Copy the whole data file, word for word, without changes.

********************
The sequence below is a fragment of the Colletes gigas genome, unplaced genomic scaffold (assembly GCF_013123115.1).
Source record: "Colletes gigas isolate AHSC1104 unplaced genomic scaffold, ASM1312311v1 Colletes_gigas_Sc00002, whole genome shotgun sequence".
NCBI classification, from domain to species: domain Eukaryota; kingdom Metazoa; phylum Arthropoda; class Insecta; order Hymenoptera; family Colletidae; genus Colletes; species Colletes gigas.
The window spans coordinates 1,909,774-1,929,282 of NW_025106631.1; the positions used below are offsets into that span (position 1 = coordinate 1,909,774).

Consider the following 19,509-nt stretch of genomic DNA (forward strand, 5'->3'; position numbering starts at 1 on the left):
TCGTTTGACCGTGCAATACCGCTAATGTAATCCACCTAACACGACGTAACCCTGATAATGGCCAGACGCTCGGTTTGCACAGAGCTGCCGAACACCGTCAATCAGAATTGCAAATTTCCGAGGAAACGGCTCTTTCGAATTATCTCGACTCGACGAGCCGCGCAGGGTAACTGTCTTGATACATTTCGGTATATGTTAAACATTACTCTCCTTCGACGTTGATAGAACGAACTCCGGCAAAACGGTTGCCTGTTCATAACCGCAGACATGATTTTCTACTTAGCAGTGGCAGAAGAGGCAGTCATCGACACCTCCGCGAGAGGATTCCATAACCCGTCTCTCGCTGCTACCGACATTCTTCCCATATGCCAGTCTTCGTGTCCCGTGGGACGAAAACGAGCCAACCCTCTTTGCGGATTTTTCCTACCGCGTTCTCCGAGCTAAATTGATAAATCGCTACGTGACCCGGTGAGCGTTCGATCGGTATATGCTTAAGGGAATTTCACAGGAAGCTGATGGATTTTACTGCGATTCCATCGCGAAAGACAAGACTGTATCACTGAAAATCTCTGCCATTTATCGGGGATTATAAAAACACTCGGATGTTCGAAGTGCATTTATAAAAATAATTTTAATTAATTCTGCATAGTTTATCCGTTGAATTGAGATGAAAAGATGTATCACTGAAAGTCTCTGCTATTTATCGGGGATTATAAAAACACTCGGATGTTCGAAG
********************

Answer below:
The sequence below is a fragment of the Colletes gigas genome, unplaced genomic scaffold (assembly GCF_013123115.1).
Source record: "Colletes gigas isolate AHSC1104 unplaced genomic scaffold, ASM1312311v1 Colletes_gigas_Sc00002, whole genome shotgun sequence".
NCBI classification, from domain to species: domain Eukaryota; kingdom Metazoa; phylum Arthropoda; class Insecta; order Hymenoptera; family Colletidae; genus Colletes; species Colletes gigas.
The window spans coordinates 1,909,774-1,929,282 of NW_025106631.1; the positions used below are offsets into that span (position 1 = coordinate 1,909,774).

Consider the following 19,509-nt stretch of genomic DNA (forward strand, 5'->3'; position numbering starts at 1 on the left):
TCGTTTGACCGTGCAATACCGCTAATGTAATCCACCTAACACGACGTAACCCTGATAATGGCCAGACGCTCGGTTTGCACAGAGCTGCCGAACACCGTCAATCAGAATTGCAAATTTCCGAGGAAACGGCTCTTTCGAATTATCTCGACTCGACGAGCCGCGCAGGGTAACTGTCTTGATACATTTCGGTATATGTTAAACATTACTCTCCTTCGACGTTGATAGAACGAACTCCGGCAAAACGGTTGCCTGTTCATAACCGCAGACATGATTTTCTACTTAGCAGTGGCAGAAGAGGCAGTCATCGACACCTCCGCGAGAGGATTCCATAACCCGTCTCTCGCTGCTACCGACATTCTTCCCATATGCCAGTCTTCGTGTCCCGTGGGACGAAAACGAGCCAACCCTCTTTGCGGATTTTTCCTACCGCGTTCTCCGAGCTAAATTGATAAATCGCTACGTGACCCGGTGAGCGTTCGATCGGTATATGCTTAAGGGAATTTCACAGGAAGCTGATGGATTTTACTGCGATTCCATCGCGAAAGACAAGACTGTATCACTGAAAATCTCTGCCATTTATCGGGGATTATAAAAACACTCGGATGTTCGAAGTGCATTTATAAAAATAATTTTAATTAATTCTGCATAGTTTATCCGTTGAATTGAGATGAAAAGATGTATCACTGAAAGTCTCTGCTATTTATCGGGGATTATAAAAACACTCGGATGTTCGAAG